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David his Ironhead

David his Ironhead

Past summer I went to the south of Belgium for a photoshoot for Bigtwin Magazine of David is fully rebuild Ironhead. Loaded with my trustworthy camera and a shitload of water I drove through Belgium to take a closer look.


David’s passion for vehicles goes very far. In addition to his job as a car mechanic, he spends almost all of his free time tinkering with various cars and motorcycles in his shed. His greatest pride is the old Toyota Land Cruiser BJ40 that belonged to his father and which he has been sitting in since birth. Coming in a good second place are his two Harley’s and the Ford F1, which we have also brought along for convenience. The old pick-up turns out to be a wolf in sheep’s clothing as we struggle to keep up with David through the winding roads in southern Belgium. Later it turns out that this old beast is less original than expected and under the dull black paint looks more like a Ford Mustang GT350 than the original F1. He therefore affectionately calls him his “Beast”


This Ironhead’s journey started as a real wreck. After years in the barn with someone, he came into contact with the owner through a friend. David had been looking for an old Harley for a while next to his reliable Heritage. The wish list of this one was quite short; it had to be a right side shifitng, kick-only Ironhead and he had to have the same year of birth as his new owner. The old owner only really did not want to give up the engine at all, but after a good offer and the promise to take good care of the engine, he could still take the old girl home. When they returned home, no time was waisted and the Ironhead was literally taken apart to the last bolt for a full rebuild. In addition to making the bike unique, David also wanted it to run smoothly. That is why the engine was first completely overhauled and each bearing subjected to a thorough inspection. For a little more power and better combustion, a set of Andrews camshafts was used along with an Electronic ignition and an S&S carburettor.

The original engine was only equipped with a kick start and right shift. A kickstart is a lot of fun, of course, but it turned out that this was not physically possible for David. The engine was therefore supplemented with an optional starter motor in 1974 so that starting could be done at the touch of a button, but the kicker can still be used. Unfortunately, this required a larger battery in the frame and the specially made glass oil tank with external filter the he had made, had to make way for a more original one. Converting to the left is a very major intervention for shifting right. David therefore chose another option that requires you to think a little more and thus reduce the chance of you stepping on the brake instead of a different gear. The existing forward controls were therefore equipped with a Jockey Shift. With this, the engine still shifts on the right side, but the shifting experience has become a lot bigger. In addition, a jockey naturally looks super cool 😉


With the reliable heart of the bike back in top condition, the rest of the bike could be started. David wanted to keep the frame as original as possible so it was only provided with a fresh black layer along with the old swingarm. The wheels that were under the bike could no longer be used so a diligent search was made for a rear wheel with brake drum. Nowadays orderable through most dealers but when David started they were nowhere to be seen. After a long search he came across a completely new rear wheel where he could put his original anchor plate. For the front wheel there is still a desire to mount the original brake drum, only these prove to be even scarcer than the rear wheels. For now a 19 ”model from a later Sportster in the completely revised 33.4 mm fork will do the trick.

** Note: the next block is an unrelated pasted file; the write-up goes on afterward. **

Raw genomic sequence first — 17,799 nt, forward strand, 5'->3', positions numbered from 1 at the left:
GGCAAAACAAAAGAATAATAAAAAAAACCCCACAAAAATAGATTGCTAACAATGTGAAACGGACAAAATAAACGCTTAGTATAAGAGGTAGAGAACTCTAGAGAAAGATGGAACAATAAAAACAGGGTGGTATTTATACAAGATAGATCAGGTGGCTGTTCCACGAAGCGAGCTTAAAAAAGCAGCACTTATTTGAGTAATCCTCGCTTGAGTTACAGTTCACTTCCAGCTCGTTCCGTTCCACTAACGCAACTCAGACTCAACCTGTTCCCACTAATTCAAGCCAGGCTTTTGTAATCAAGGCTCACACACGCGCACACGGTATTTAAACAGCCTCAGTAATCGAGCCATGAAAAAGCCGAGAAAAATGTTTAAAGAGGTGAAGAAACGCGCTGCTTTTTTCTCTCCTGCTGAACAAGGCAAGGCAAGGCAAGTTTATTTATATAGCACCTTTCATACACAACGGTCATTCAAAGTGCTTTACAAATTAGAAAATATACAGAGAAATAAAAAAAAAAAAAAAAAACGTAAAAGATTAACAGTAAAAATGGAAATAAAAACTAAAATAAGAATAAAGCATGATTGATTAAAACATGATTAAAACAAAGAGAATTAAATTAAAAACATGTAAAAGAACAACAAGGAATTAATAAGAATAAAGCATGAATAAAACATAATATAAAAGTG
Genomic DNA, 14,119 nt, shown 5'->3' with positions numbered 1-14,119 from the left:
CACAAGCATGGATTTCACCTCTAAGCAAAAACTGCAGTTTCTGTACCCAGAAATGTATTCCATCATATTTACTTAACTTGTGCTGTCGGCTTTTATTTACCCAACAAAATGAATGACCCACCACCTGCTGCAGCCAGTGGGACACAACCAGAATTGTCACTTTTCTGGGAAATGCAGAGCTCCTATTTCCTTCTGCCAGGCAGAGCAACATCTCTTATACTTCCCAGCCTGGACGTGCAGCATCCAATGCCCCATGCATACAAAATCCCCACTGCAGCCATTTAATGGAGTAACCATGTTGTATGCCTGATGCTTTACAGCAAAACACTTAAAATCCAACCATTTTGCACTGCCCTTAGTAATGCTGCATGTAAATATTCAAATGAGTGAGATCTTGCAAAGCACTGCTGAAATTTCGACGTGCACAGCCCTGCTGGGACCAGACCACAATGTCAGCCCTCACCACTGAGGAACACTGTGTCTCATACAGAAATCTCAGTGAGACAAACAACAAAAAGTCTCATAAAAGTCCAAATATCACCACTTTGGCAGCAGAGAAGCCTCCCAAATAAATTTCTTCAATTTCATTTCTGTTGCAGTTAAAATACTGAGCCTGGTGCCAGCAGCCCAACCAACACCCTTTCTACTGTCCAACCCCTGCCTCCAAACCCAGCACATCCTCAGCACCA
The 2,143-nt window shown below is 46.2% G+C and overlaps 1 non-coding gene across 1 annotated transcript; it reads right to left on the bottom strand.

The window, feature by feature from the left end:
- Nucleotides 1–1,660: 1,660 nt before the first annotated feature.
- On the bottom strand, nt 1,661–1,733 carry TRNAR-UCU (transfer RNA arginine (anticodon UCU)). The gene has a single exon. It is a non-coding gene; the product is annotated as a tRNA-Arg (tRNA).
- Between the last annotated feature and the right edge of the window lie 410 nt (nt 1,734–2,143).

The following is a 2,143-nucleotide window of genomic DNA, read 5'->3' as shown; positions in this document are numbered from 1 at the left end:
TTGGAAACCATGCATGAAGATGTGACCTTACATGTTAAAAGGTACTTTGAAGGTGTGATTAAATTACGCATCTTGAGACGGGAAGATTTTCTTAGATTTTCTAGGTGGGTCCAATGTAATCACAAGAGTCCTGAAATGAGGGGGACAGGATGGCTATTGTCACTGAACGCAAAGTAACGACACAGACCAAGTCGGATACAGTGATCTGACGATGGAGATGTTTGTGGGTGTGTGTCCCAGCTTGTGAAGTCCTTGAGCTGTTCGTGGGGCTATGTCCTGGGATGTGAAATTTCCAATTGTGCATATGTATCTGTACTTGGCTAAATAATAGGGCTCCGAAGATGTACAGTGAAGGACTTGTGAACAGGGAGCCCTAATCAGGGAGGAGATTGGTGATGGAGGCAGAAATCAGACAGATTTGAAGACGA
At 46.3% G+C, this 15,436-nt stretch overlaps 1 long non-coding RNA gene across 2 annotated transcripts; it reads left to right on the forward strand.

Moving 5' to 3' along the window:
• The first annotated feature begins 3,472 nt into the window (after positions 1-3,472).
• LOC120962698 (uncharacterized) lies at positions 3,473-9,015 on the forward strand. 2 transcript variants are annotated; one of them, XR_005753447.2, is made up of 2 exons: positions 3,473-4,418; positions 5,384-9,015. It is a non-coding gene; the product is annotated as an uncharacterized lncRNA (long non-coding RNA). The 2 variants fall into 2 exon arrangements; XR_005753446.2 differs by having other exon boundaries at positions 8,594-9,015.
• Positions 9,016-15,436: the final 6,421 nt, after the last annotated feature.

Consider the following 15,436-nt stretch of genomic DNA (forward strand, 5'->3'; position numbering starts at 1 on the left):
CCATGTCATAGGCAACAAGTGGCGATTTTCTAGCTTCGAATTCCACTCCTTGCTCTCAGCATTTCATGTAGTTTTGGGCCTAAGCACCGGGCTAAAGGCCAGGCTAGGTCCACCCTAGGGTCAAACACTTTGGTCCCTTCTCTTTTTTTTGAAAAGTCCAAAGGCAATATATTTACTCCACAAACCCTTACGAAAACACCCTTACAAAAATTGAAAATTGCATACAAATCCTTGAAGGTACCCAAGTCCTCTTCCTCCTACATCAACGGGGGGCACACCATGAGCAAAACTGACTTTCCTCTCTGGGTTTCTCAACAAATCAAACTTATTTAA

Own look

The basis for the Ironhead was laid, so it was time for a face of its own. David wanted a look with some elements of a Hardtail without the “comfort” of a hardtail. The rear mudguard was therefore secured to the swingarm using the ready-made Sissy so the space between mudguard and tire is minimal. The icing on the sissy bar cake was an old taillight of a Citroen Rosalie that perfectly matched the style of the bike.

The engine had to remain slim so a nice but pricey tank from Lowbrow was ordered from the states together with a Chopper Kings T-bar. The base of the bike was now ready so it was possible to look at the details on the bike to give it its own face. Under the Biltwell saddle, David himself made a set of flames that still give a subtle twist to the otherwise simple saddle. For driving safety, a suitable solution for flashing lights was sought without immediately hanging a set of luminous bricks on the engine. Of course there are very nice little lights from Kellermann in circulation. But in addition to the fact that these small lights cost tons on money, they are also quite “standard”. The solution was found in a license plate light. These small LED lights are powerful enough to be seen when they need to be seen, but are not noticeable.

Christmas lights

It is clear that a lot of love and time has gone into this Ironhead. For 2 years, almost every free hour has been spend in this motorcycle. Not only building took time, but at least as much time was spent looking for the right parts. Ultimately, the engine was assembled with parts from all over the world and built with the utmost care. It is therefore only logical that this engine occupies a special place in David’s house. As soon as the weather is no longer drivable, it is stored warm and dry in the living room. When it’s that time of the year again it’s turned into an alternative Christmas tree. With so much attention for an bike, it’s no longer a hobby, but it is clearly pure passion.


Rick Cazemier

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